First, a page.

Nairobi — In its native country of Uganda, it is common knowledge that Stanbic Bank Uganda is offloading over one billion shares to the public in an Initial Public Offer (IPO).
The share-sale is also happening in Kenya, but in a contrasting style. Curiously lacking has been the usual advertising blitz that has accompanied past IPOs. The big adverts have been replaced by miniature notes with small arrows, strategically pinned in the corridors of the ground floor at Loita House, which houses the offices of Dyer & Blair, acting on behalf of its Ugandan affiliate, Dyer & Blair (Uganda) Limited, which is listed as a co-sponsoring broker in the offer.
"The IPO is Ush70 and we are providing an equivalent price of Sh2.85 per share," says Mohammed Hassan, Joint MD, Dyer & Blair Limited.
"This price factors in all costs of purchasing and transferring the Ugandan Shilling." Other brokerage firms can also get you into the game - CFC Financial Services Stockbroking Division, for example, is doing so for its clients - but the price may vary up to Sh3 a share.
Stanbic Bank Uganda is amongst the largest networked banks in Uganda. Application for shares opened November 24 and will close on December 22. Standard Bank of South Africa is the lead financial advisor.
Kenyans will be classified as foreign investors
With all the recent hoopla about cross-listing with the Uganda Securities Exchange (USE) and an eventual merger between the USE and the Nairobi Stock Exchange one might have expected a little more noise a lot earlier.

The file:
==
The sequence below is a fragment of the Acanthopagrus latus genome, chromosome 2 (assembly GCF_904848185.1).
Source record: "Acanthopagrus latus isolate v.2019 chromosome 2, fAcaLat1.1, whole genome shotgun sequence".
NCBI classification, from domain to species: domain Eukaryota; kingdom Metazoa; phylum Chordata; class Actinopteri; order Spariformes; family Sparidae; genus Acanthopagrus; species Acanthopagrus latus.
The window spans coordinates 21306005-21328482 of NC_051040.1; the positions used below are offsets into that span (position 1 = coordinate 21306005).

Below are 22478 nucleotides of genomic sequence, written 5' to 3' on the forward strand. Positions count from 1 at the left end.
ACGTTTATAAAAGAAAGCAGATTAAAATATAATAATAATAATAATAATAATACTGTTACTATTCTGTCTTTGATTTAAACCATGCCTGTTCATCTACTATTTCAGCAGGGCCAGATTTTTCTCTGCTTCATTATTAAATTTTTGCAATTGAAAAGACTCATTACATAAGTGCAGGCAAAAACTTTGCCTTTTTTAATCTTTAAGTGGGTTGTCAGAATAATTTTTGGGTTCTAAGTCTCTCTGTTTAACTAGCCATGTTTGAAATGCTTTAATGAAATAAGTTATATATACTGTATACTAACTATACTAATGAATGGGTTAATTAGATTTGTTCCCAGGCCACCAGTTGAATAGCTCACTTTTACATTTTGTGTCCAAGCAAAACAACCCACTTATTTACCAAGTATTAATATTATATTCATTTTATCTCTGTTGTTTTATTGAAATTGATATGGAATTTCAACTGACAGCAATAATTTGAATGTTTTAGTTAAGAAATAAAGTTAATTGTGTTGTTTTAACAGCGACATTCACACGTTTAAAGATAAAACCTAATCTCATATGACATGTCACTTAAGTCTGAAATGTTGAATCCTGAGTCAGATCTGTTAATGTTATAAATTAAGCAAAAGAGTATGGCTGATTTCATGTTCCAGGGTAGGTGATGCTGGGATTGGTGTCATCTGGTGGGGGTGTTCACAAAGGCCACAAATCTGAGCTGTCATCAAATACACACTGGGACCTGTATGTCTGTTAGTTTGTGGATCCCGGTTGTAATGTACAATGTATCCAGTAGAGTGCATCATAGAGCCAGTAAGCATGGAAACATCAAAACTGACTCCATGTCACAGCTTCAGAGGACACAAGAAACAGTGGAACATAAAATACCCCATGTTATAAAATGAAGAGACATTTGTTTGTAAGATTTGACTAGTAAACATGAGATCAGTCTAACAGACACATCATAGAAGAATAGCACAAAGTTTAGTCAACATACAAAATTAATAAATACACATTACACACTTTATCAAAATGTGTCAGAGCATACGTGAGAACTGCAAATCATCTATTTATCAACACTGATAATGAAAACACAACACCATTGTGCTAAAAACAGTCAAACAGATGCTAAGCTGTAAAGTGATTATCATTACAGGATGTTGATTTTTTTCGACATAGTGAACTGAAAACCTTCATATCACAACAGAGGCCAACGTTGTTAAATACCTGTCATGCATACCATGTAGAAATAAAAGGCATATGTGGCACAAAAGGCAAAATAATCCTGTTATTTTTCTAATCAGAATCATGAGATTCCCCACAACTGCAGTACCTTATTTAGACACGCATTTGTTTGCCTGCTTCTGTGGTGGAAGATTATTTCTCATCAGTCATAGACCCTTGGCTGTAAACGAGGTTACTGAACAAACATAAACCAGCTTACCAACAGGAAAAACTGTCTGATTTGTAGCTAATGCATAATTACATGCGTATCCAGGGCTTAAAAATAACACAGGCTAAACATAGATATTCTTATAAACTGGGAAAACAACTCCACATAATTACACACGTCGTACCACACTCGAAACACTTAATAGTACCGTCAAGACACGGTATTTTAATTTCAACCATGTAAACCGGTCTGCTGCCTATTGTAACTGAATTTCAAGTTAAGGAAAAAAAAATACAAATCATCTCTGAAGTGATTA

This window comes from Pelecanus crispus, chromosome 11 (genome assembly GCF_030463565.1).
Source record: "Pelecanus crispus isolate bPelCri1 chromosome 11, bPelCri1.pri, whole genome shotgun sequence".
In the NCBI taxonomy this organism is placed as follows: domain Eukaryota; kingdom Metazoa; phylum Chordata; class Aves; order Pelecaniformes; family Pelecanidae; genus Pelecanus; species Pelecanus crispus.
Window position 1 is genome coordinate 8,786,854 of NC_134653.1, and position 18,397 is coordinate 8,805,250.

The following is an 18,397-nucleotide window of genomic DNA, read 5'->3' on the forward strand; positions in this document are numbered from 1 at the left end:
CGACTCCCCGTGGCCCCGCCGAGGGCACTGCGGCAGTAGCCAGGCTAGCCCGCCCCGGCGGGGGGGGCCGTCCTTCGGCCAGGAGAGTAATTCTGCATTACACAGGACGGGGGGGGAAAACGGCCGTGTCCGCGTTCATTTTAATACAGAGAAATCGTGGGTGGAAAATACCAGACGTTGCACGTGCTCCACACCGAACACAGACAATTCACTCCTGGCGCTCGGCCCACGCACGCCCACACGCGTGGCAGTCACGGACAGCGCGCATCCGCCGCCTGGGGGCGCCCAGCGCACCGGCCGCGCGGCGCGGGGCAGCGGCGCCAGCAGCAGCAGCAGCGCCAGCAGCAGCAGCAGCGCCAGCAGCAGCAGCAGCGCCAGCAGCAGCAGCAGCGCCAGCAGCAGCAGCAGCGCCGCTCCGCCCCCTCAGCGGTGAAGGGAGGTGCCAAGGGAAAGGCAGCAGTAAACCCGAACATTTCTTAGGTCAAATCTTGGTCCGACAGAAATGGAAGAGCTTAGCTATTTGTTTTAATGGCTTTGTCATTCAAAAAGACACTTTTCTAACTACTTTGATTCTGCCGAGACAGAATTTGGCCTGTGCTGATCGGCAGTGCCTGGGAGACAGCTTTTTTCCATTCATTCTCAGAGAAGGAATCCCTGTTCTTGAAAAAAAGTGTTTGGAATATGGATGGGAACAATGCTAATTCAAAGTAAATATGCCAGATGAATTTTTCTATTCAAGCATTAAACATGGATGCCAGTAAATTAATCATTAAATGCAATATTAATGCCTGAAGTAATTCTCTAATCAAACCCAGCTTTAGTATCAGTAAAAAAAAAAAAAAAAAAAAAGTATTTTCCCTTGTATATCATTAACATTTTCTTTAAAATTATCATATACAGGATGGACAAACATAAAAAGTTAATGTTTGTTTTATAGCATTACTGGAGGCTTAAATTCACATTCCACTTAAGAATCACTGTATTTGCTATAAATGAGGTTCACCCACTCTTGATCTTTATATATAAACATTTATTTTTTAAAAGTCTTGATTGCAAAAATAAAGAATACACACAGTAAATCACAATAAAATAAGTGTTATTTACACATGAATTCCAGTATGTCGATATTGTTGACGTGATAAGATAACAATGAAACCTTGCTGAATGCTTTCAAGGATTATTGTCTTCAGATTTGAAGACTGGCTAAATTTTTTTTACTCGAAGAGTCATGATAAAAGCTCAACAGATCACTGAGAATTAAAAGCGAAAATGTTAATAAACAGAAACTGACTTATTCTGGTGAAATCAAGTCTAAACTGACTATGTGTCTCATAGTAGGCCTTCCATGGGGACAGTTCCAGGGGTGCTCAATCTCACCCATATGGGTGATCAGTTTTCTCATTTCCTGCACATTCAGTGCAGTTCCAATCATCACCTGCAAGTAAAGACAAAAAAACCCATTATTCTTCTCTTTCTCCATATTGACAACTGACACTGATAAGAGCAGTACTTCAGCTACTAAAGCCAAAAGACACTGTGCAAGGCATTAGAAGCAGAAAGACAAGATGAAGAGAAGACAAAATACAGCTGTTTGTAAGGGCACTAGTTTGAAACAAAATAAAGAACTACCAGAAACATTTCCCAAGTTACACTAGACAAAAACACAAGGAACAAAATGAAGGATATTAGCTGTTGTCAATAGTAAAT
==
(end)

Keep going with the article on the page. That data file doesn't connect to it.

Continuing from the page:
This it turns out may not even be necessary: the queues forming for the Stanbic offer are longer than those for the Mumias Sugar Company secondary sale. According to Mr Mohammed, a full merger will galvanise both the NSE and the USE.
"Demand for Kenyan stock will spread across to Uganda and vice-versa. This will push up demand and share prices," says Mr Mohammed.
Stanbic Bank Uganda hopes to raise at least Ksh2.9 billion from the Ugandan public and foreign investors to bolster its share capital. The offer is open, though Kenyans who buy in will be classified as foreign investors.
According to the prospectus, the minimum number of offer shares for which an application may be made is 1,000. Applications for greater than this minimum are to be made in multiples of 100 offer shares.
The firm will be hoping for full subscription of the shares and Dyer and Blair (Uganda) Limited, which is listed in the prospectus as a co-sponsoring broker, has enlisted the services of its local affiliate to sell shares to the Kenyan public.
20 per cent of the company on offer
According to Mr Mohammed, those purchasing from the Nairobi outlet are allowed to buy a minimum of 10,000 units at Ksh2.85 (Ush70) a share, denoting a minimum investment of Ksh28,500. Further shares have to be bought in 1000-unit batches.
"It is anticipated that the first dividend payable to shareholders following the listing will be the dividend for the financial year ending December 31, 2006," says a statement from the prospectus.
"The completed application form, together with the necessary cash or banker's draft/cheque, drawn on a licensed bank, should be made payable in favour of Stanbic Bank Share Offer Account, and be submitted to any of the authorised selling agents," says the prospectus.
The shareholders, Stanbic Africa Holdings Limited (SAHL), and the Government of Uganda are selling 20 per cent of the company to the public, or slightly over one billion shares.
Stanbic Bank Uganda is a subsidiary of SAHL, which also runs Stanbic Bank Kenya. SAHL is owned by Standard Bank Group, which has vast operations in South Africa.
According to research notes from Nairobi-based affiliate company-Stanbic Investments, Stanbic Uganda commands 26 percent of Uganda's market share.
"The bank plans to maintain this market share by increasing its customer service orientation and innovative products offering, which can use the broader Standard Bank Group as leverage and its larger asset base, which will enable it to be more aggressive in lending and wholesale banking," says info from the research paper titled Stanbic Uganda IPO.